Diwane is more than just a music genre; it is a socio-cultural practice, a form of music therapy and redemption. It emerged many centuries ago, following the arrival in the Maghreb (Algeria, Morocco and Tunisia) of the first waves of black slaves brought in by the slave trading caravans travelling through Ghana, Timbuktu, Abalessa, Mali, Guinea and Sudan.
The origins of a black African community in the Maghreb can be traced back as far as Sultan Ahmad al Mansur of Morocco’s conquest of the Songhai Empire in western Sahel in 1590. The sultan took advantage of civil strife in the empire and dispatched his army across the Sahara to conquer and pillage, bringing north several thousand men and women as slaves and servants.
Great pain and suffering was the inevitable result of the uprooting and enslavement of these diverse populations, who in exile took on a collective identity that gave birth to a new form of expression. Like any art, it was used to exteriorise feelings, voicing the torments of slavery and exile and serving as a reminder of motherland, ancestors, and prevailing social injustice. It gave birth to the Diwane in Algeria, the Gnawa in Morocco and the Stambali in Tunisia, all of which have more similarities than differences.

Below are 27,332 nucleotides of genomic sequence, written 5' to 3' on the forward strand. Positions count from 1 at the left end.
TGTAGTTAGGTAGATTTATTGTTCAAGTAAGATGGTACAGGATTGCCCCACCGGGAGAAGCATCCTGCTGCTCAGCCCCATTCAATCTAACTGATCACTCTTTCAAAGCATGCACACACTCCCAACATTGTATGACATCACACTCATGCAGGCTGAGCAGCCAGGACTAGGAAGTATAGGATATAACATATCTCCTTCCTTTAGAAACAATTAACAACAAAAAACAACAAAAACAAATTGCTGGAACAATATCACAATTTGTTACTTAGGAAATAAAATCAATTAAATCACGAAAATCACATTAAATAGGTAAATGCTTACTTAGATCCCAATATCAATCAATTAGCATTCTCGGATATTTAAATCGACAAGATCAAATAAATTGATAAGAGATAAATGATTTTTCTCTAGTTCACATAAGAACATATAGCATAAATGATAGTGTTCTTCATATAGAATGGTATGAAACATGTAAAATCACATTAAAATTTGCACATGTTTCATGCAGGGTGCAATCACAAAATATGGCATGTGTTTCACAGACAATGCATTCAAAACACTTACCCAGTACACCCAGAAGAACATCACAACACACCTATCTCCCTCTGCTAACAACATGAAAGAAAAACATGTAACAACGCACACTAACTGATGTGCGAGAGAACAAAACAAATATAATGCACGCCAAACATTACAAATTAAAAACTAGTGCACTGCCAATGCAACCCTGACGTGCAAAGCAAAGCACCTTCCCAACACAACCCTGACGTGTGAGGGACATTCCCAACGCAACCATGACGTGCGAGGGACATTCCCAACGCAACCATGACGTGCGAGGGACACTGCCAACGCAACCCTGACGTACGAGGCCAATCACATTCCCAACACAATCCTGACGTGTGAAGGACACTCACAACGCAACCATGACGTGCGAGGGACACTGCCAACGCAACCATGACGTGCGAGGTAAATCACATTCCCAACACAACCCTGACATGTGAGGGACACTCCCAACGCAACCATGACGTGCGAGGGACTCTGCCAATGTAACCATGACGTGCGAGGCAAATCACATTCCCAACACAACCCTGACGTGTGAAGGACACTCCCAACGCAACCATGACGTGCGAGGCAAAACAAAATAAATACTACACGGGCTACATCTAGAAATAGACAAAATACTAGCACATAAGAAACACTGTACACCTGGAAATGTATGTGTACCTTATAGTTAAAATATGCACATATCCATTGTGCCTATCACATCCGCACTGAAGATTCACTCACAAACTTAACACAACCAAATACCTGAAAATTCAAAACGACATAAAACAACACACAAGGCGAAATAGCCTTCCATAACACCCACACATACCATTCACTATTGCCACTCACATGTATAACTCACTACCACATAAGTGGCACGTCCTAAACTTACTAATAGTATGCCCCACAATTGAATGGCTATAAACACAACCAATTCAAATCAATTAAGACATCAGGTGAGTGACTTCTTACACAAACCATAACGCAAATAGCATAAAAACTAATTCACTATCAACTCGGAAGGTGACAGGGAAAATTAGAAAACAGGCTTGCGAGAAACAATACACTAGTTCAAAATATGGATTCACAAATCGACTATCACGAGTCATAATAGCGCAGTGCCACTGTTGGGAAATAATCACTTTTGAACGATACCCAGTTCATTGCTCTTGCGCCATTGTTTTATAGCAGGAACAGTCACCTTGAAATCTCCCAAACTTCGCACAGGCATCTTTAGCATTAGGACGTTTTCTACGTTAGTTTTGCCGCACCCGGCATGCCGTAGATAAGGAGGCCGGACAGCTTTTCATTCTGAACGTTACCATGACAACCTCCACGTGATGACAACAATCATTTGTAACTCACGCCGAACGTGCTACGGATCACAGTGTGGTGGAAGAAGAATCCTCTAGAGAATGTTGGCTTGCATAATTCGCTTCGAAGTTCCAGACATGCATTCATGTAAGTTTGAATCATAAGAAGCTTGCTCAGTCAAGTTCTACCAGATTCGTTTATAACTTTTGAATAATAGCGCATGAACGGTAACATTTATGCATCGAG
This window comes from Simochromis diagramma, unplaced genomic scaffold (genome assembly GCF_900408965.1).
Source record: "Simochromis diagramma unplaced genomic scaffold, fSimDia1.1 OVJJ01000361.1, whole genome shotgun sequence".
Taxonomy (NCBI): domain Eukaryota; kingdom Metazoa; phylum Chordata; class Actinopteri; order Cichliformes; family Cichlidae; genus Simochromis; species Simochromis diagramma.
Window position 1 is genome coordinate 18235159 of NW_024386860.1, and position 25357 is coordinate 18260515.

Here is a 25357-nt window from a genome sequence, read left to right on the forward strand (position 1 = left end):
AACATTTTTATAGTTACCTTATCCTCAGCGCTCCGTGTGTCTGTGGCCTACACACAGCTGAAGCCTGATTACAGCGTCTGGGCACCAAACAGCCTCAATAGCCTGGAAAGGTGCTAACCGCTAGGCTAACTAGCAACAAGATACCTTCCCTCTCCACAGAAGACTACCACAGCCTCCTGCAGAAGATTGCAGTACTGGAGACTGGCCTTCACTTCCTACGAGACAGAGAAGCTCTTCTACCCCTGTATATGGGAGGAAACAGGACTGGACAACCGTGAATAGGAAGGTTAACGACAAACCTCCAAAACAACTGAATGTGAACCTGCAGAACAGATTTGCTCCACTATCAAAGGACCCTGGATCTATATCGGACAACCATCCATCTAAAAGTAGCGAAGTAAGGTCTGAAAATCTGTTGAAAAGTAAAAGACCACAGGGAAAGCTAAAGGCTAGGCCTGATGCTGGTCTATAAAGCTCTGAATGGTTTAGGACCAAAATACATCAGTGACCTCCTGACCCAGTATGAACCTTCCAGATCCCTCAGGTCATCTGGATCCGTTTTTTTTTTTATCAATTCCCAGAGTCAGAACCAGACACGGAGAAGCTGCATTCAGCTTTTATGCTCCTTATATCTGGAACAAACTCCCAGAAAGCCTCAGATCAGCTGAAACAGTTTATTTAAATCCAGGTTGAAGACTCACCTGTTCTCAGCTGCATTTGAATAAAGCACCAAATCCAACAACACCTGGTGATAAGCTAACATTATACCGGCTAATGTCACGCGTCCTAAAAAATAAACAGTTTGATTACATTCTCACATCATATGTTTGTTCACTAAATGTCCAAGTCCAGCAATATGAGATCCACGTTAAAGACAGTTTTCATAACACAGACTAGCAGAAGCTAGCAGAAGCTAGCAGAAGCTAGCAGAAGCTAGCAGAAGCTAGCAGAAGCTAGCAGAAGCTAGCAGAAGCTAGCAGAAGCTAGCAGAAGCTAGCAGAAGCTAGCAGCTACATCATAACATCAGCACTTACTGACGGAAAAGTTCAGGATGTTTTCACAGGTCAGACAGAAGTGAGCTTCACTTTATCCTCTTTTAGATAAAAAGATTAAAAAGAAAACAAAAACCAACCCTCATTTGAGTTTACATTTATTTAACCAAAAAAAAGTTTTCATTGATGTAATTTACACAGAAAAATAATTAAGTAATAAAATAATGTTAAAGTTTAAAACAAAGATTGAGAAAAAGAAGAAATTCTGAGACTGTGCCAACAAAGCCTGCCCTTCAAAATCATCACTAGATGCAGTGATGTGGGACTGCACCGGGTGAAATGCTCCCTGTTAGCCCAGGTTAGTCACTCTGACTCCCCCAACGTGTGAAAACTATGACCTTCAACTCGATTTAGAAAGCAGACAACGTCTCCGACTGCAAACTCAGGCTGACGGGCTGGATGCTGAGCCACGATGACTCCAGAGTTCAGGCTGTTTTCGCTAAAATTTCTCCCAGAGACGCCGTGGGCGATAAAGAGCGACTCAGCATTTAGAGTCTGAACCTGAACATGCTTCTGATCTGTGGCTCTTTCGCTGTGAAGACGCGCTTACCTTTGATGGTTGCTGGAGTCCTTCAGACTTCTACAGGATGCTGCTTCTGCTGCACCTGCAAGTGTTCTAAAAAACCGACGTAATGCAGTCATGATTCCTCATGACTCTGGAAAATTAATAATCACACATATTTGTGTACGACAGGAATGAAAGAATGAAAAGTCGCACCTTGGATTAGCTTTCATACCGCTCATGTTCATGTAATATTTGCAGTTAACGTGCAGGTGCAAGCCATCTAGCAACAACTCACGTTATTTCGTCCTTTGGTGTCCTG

A Diwane musician of Algeria with his guembri, around 1901. Wikimedia Commons. Some rights reserved.
Tamara Turner, a doctoral researcher in ethnomusicology, specifically the musical repertoire and history of Diwane, says that this musical conglomeration of the many ethno-linguistic groups who were brought to North Africa—Bambara, Hausa, Songhai, Fulani/Peul, Bornou, and Boussou—shows mostly Hausa and Songhai influences.
Diwane became deeply rooted in the culture of the Algerian southwest and some circles in the southeast. Its practice remains exclusive and is reserved for connoisseurs of its rituals and spiritual dimension.
Over almost five centuries, the practices metamorphosed through the adoption of Islam as a religion and through close contact with the Berber-Arab culture of the Maghreb. This gave way to a new form of congregation, in the form of brotherhoods and zaouias (institutions) dispersed throughout the region, which perform healing rituals for Diwane followers and those who seek healing and spiritual guidance. The rituals are considered sacred and their methods are diligently kept secret.
Diwane in the family - Oran, west Algeria. Algiers Archives/Wikimedia Commons. Some rights reserved.
Diwane is part of a system of secret knowledge much like Sufism, and for a long time it was accessible only to the privileged few who had earned the knowledge. The master (ma’alem) conducts ceremonies known as hadra, or lila, an entire night of rich song, music, dance, costume, and incense, ending around dawn. The ritual enables partakers to enter the trance state of jadba for therapeutic and healing purposes, although there are those who believe it has supernatural power.